Caption: Performance of eye detection. Sequence of foveal images with
eye detection. The eye detector actually looks for the region between
the eyes. It has decent performance over a limited range of distances
and face orientations. The box indicates a possible face has been
detected (being both skin toned and oval in shape). The small cross
locates the region between the eyes.
Given a target in the visual field, proximity is computed from a stereo match
between the two wide cameras. The target in the central wide camera is
located within the lower wide camera by searching along epipolar lines for
a sufficiently similar patch of pixels, where similarity is measured using
normalized cross-correlation. This matching process is repeated for a
collection of points around the target to confirm that the correspondences
have the right topology. This allows many spurious matches to be
Caption: Distance metric.
The loom calculation makes use of the two cameras with wide fields of
view. These cameras are parallel to each other, so when there is nothing
in view that is close to the cameras (relative to the distance between
them), their output tends to be very similar. A close object, on the
other hand, projects very differently on to the two cameras, leading to a
large difference between the two views.
By simply summing the pixel-by-pixel differences between the images
from the two cameras, we extract a measure which becomes large in the
presence of a close object. Since Kismet's wide cameras are quite far
from each other, much of the room and furniture is close enough to
introduce a component into the measure which will change as Kismet
looks around. To compensate for this, the measure is subject to rapid
habituation. This has the side-effect that a slowly approaching
object will not be detected - which is perfectly acceptable for a loom
A nearby object (as computed above) along with large but concentrated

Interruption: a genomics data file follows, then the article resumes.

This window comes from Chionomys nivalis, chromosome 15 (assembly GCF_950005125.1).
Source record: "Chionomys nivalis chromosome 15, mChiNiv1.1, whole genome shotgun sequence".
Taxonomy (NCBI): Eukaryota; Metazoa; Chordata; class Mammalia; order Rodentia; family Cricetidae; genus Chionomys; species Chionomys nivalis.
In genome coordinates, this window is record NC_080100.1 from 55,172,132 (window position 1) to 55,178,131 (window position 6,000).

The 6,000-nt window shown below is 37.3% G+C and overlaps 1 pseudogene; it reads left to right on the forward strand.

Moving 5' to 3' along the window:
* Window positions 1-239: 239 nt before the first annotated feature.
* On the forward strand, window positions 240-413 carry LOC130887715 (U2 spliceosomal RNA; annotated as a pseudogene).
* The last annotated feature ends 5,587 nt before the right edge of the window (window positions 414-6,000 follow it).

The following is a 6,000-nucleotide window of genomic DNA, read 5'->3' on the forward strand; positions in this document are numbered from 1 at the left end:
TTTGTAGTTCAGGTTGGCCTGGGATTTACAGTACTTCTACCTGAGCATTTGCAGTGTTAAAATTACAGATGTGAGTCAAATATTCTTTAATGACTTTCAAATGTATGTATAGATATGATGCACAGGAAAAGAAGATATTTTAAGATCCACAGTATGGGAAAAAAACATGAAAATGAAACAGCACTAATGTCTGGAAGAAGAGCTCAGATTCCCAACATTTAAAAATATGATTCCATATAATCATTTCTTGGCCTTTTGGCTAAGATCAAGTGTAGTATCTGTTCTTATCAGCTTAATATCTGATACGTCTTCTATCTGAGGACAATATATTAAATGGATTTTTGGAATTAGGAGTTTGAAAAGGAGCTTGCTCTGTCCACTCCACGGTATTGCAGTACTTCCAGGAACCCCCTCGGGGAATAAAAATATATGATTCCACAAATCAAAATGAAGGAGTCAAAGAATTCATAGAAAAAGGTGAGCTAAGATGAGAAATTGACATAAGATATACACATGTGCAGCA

movement in the wide fov is treated as a threat by Kismet. The amount
of motion corresponds to the amount of activation of the motion map.
Since the motion map may also become very active during ego-motion, this
response is disabled for the brief intervals during which Kismet's
head is in motion. As an additional filtering stage, the ratio of
activation in the peripheral part of the image versus the central part
is computed to help reduce the number of spurious threat responses due
to ego-motion. This filter thus looks for concentrated activation in a
localized region of the motion map, whereas self induced motion causes
activation to smear evenly over
Low Level Auditory Features
Kismet's low-level auditory perception system extracts a number of
features that are also useful for distinguishing people from other
sound emitting objects such as rattles, bells, and so forth. The
software runs in real-time and was developed at MIT by the Spoken
Language Systems Group (www.sls.lcs.mit.edu/sls). Jim Glass and
Lee Hetherington were tremendously helpful in tailoring the code for
our specific needs and in assisting us to port this sophisticated
speech recognition system to Kismet. The software delivers a variety
of information that is used to distinguish speech-like sounds from
non-speech sounds, to recognize vocal affect, and to regulate vocal
turn-taking behavior. The phonemic information may ultimately be used
to shape the robot's own vocalizations during imitative vocal games,
and to enable the robot to acquire a proto-language from long term
interactions with human caregivers. Kismet's low level auditory
features are as follows:
- sound present
- speech present
- time stamped pitch tracking
- time stamped energy tracking
- time stamped phonemes